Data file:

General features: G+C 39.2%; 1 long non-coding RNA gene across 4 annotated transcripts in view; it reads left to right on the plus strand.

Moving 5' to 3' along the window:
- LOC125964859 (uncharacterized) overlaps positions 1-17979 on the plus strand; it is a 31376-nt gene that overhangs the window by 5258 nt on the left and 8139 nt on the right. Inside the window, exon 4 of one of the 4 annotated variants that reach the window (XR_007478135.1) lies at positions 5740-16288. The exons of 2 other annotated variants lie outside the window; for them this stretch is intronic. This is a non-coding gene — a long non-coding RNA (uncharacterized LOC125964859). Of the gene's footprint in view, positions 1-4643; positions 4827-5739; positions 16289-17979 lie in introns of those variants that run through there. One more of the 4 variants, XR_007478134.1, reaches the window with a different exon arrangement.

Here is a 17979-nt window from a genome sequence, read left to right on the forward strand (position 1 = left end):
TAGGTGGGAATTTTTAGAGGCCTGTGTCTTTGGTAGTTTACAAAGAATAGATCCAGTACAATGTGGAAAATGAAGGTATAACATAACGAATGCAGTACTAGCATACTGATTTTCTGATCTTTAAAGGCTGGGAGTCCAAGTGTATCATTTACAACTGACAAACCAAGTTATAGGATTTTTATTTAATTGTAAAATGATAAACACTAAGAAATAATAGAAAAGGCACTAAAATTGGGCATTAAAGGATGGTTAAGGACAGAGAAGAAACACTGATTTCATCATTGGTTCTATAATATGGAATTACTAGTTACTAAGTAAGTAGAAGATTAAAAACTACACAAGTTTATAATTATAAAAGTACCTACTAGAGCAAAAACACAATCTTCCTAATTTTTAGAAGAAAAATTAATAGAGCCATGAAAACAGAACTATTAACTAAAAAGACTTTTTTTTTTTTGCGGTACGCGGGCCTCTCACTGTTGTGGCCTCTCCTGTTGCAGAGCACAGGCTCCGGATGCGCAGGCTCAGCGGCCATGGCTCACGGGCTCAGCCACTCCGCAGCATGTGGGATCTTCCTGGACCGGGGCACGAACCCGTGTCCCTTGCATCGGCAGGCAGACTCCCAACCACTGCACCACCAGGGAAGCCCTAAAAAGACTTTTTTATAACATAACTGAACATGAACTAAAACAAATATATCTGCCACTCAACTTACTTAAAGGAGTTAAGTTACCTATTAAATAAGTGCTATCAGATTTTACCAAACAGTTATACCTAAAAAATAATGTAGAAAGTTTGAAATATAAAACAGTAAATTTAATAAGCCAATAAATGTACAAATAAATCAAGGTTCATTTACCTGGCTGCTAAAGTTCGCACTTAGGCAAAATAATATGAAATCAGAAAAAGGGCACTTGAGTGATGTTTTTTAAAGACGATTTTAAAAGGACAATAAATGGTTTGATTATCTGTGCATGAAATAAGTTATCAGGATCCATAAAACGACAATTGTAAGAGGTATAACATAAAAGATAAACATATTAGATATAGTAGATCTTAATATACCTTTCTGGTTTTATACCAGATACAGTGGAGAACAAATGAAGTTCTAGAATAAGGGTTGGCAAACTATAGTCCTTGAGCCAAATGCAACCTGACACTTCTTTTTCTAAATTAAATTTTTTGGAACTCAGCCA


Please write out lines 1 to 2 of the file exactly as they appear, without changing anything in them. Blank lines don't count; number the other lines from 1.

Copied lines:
General features: G+C 39.2%; 1 long non-coding RNA gene across 4 annotated transcripts in view; it reads left to right on the plus strand.

Moving 5' to 3' along the window: